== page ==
Hassanah Rudd, talent acquisition manager at nbn co, says reference checks are useful in many ways, including uncovering how a candidate performs in the workplace and the management style that will help them achieve the best results.
“At the end of the day, references are absolutely invaluable. You absolutely should do them. You should absolutely include them as part of the process and it should round out the experience you’ve had with the candidate to that point,” Rudd says.
To ensure you make the most of reference checks, Rudd offers the following advice.
Source the right referee
The first thing an in-house recruiter should do is to check that the suggested referee is actually in a position to make comment. Rudd says this is usually a matter of confirming that the candidate reported to the person giving the reference.
However, there are occasions when a candidate is leaving their job because they don’t get on with their previous boss, and in these cases the recruiter might need to work with the candidate to identify another person who can provide a reference.
Find out how a candidate operates
Reference checks should offer more than merely the final box on the recruitment checklist.
“It’s an opportunity to check back with previous managers in terms of how somebody actually goes in a working environment, and to let you know how best to manage them – what gets the best out of them and what they’ve achieved through that,” Rudd says.
A prominent issue for recruiters is to ask how the candidate manages adversity. Rudd says any role will inevitably bring some challenges so it is important to assess their level of resilience.
It is also useful to ask what sort of environment allows the candidate to achieve at the highest level, and whether the candidate is a worker who needs close supervision or who won’t respond well to being micromanaged.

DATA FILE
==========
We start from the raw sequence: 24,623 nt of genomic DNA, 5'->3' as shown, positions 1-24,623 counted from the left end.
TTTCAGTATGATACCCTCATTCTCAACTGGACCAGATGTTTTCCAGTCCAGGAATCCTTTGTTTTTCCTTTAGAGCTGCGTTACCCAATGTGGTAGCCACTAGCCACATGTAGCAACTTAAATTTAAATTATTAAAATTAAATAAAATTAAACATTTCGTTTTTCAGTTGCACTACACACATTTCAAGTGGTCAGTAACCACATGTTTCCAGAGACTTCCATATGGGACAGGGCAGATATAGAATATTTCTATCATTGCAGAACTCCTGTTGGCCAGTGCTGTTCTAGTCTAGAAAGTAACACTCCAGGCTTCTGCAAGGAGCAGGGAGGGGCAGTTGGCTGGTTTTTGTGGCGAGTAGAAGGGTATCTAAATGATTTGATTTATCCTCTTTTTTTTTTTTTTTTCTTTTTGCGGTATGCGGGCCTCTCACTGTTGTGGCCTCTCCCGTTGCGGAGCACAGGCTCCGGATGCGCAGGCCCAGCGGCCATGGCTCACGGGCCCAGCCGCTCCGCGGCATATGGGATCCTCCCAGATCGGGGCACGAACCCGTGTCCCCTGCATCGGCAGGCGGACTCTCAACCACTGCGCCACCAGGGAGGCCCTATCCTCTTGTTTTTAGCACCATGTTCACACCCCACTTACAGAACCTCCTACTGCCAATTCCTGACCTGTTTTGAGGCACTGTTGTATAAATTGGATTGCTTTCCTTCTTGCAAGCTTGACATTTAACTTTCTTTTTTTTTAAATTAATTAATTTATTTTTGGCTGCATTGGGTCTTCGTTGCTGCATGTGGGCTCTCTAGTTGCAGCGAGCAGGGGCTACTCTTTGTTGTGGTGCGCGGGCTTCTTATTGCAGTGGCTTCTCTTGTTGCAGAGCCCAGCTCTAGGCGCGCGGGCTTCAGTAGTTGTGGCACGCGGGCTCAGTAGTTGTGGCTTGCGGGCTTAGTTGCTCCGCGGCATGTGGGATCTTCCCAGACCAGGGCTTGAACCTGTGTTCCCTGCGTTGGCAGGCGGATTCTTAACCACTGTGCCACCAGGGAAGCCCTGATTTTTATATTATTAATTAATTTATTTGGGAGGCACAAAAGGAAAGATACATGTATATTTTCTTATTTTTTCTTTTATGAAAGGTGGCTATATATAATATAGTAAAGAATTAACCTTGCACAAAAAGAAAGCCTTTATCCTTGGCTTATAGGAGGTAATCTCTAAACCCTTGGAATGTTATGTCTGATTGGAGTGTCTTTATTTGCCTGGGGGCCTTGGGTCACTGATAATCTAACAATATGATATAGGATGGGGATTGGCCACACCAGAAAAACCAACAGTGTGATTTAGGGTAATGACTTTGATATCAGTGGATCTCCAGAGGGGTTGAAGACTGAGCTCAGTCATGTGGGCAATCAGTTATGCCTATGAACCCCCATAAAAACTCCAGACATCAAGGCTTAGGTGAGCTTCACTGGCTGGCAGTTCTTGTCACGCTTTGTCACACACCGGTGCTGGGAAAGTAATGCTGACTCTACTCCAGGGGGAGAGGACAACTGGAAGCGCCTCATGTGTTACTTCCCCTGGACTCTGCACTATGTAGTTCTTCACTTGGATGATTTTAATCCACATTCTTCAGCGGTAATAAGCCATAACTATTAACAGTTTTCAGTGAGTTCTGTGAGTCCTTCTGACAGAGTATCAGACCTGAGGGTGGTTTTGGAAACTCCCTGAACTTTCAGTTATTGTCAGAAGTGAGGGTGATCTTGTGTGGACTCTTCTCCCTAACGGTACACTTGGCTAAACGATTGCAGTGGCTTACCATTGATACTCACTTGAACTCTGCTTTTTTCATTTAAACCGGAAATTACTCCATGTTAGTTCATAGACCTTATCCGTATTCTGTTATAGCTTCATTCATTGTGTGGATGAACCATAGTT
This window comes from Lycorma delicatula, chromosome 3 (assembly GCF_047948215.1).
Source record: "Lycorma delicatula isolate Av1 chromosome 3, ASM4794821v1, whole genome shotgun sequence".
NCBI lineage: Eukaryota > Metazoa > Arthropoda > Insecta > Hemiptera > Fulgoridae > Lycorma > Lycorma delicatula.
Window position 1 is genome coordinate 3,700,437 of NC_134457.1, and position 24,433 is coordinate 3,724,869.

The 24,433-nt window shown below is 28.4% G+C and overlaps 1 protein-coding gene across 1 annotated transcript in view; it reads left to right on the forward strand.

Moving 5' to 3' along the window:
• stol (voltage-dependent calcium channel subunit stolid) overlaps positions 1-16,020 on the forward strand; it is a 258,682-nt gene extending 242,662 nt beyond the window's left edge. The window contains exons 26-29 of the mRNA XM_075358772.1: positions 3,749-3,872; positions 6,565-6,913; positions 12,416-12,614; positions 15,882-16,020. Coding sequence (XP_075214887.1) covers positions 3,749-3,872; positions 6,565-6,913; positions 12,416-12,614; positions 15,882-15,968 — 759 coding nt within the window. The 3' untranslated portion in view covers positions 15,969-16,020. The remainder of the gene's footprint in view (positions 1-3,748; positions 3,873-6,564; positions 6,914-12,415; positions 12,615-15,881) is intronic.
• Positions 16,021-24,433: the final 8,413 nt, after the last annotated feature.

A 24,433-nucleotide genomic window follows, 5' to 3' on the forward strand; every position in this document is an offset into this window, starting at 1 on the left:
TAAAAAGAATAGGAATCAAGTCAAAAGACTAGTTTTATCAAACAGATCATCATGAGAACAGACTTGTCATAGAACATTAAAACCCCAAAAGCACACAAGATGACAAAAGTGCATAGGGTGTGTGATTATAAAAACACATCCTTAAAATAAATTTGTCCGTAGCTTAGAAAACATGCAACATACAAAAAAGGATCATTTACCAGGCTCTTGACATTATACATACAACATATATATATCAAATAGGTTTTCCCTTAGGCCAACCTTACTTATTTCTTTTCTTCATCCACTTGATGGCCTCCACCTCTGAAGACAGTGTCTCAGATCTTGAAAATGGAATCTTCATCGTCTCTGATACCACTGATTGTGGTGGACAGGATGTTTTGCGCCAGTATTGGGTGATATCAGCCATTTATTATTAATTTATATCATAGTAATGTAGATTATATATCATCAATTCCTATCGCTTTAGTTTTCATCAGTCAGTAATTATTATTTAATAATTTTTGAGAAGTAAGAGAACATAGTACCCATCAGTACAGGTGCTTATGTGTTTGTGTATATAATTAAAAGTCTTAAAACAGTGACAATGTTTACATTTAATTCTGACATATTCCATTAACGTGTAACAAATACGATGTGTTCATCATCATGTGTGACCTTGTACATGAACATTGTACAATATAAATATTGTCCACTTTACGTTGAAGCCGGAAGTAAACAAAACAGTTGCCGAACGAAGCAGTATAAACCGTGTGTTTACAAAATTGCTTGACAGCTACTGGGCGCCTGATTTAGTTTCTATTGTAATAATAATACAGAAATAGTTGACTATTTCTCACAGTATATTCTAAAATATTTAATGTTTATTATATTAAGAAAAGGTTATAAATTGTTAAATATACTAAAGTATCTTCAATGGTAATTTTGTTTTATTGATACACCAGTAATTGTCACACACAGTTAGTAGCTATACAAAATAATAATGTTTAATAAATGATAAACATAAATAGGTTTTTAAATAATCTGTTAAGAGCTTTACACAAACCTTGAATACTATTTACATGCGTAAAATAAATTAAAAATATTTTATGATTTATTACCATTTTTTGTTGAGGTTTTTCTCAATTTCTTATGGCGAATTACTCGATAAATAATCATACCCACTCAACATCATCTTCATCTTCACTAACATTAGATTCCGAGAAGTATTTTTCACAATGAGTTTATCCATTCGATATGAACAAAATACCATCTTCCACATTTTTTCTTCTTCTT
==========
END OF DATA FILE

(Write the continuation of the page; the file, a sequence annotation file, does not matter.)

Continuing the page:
Ask challenging questions
To find out the whole story, recruiters must ask probing questions and address more substantial topics.
While there are several challenging questions that can be put to a previous employer, Rudd says the all-important-question should be: “Will you hire them again, given an opportunity in the future?”
“It is telling,” she says. “If you get a pause before they answer it gives you an opportunity to dig around that and find out why are they hesitating.”
Another challenging question can relate to the candidate’s main achievements in the role. Sometimes the former manager might not remember or the candidate might not have been in the role very long, but on other occasions it might be that while the candidate was a good, solid performer they didn’t really stretch the boundaries of the role.
But this isn’t necessarily a negative for all roles, says Rudd. “If you’re recruiting for a role that’s going to fit them perfectly, then that’s a good fit,” she says. “If you’re recruiting for a role where you actually need somebody that’s really going to push the boundaries and challenge and really be an absolute high performer, then that’s probably not going to be so much of a fit.”
Share information with your team
Rudd notes that “there’s absolutely no point” in doing reference checks unless that information flows back to the person who will ultimately be the candidate’s manager.
This allows the manager to get off to a successful start with the new employee, value their diversity of thought and the differences they bring to the team, and know how to get the best out of them. “You want to make sure that they’re set up for success,” Rudd says.
Get reference check ready: How to get the most out of reference checks